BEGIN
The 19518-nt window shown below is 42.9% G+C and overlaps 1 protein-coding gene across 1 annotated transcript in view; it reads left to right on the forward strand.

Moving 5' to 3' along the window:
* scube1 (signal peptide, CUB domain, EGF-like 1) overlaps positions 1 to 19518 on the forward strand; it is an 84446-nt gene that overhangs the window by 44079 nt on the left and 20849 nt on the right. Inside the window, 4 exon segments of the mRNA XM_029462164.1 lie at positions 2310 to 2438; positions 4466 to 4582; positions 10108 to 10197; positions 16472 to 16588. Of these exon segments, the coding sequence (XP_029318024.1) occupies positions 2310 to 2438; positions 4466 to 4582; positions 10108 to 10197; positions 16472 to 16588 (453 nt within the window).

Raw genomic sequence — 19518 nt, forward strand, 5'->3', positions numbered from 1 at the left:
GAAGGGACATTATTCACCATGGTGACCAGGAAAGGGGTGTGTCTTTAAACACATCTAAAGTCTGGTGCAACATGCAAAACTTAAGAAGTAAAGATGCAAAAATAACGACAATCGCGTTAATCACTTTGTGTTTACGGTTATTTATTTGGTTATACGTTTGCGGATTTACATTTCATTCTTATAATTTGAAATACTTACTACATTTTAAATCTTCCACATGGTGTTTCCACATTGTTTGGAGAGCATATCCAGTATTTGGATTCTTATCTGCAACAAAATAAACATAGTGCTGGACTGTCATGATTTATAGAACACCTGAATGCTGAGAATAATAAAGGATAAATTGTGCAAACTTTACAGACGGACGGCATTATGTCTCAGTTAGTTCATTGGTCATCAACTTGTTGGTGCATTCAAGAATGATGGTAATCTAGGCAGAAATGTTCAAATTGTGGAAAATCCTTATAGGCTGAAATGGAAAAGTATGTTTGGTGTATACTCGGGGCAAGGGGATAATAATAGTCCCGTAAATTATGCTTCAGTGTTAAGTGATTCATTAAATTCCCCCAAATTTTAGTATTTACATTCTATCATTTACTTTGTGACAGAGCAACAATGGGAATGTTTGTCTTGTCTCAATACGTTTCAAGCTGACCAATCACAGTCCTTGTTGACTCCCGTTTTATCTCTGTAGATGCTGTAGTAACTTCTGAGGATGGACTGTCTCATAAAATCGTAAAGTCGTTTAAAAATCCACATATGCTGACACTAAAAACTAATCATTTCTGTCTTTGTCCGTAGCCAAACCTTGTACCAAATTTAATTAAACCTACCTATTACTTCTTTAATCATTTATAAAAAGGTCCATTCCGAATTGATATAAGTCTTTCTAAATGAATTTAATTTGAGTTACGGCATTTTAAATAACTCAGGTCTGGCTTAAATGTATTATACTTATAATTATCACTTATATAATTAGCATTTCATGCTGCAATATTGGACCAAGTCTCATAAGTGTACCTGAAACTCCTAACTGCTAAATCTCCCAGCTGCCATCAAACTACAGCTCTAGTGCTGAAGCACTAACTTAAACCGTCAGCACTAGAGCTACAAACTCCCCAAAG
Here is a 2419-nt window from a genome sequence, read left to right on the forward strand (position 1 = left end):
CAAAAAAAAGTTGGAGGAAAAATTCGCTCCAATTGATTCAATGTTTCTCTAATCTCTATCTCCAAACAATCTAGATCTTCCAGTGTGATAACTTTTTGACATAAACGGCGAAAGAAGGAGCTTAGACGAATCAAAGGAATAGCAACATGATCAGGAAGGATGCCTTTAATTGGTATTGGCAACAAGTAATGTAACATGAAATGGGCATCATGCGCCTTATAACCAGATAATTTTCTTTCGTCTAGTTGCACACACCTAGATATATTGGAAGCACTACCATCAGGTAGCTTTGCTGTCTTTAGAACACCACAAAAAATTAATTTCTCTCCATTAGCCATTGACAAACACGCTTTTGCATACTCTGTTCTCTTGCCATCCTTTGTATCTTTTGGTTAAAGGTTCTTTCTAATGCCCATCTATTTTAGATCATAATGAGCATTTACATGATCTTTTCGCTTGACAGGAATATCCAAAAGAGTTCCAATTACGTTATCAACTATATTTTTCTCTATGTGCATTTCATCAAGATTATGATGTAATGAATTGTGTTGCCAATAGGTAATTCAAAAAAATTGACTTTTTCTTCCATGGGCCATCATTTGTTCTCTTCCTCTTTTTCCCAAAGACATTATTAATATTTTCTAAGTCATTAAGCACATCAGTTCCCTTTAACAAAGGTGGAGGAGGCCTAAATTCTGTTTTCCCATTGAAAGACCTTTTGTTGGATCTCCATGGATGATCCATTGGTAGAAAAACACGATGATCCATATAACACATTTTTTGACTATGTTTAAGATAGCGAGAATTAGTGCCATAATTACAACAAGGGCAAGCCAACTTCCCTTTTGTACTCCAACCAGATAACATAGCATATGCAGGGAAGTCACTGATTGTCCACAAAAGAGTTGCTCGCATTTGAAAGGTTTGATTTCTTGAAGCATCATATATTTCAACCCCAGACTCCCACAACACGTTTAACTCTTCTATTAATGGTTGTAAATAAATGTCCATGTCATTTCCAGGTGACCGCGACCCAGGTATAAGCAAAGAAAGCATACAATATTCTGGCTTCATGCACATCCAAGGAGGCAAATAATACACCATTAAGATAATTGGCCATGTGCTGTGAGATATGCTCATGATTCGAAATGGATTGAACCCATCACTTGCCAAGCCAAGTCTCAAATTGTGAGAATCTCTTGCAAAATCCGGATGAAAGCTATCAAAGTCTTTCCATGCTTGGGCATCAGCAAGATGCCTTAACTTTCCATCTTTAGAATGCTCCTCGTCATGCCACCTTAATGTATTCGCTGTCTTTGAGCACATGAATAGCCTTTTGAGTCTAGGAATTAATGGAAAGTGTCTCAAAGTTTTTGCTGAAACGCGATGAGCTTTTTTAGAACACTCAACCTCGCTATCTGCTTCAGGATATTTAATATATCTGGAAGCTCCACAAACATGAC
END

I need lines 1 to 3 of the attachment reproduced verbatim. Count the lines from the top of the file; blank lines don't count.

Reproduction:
The 19518-nt window shown below is 42.9% G+C and overlaps 1 protein-coding gene across 1 annotated transcript in view; it reads left to right on the forward strand.

Moving 5' to 3' along the window:
* scube1 (signal peptide, CUB domain, EGF-like 1) overlaps positions 1 to 19518 on the forward strand; it is an 84446-nt gene that overhangs the window by 44079 nt on the left and 20849 nt on the right. Inside the window, 4 exon segments of the mRNA XM_029462164.1 lie at positions 2310 to 2438; positions 4466 to 4582; positions 10108 to 10197; positions 16472 to 16588. Of these exon segments, the coding sequence (XP_029318024.1) occupies positions 2310 to 2438; positions 4466 to 4582; positions 10108 to 10197; positions 16472 to 16588 (453 nt within the window).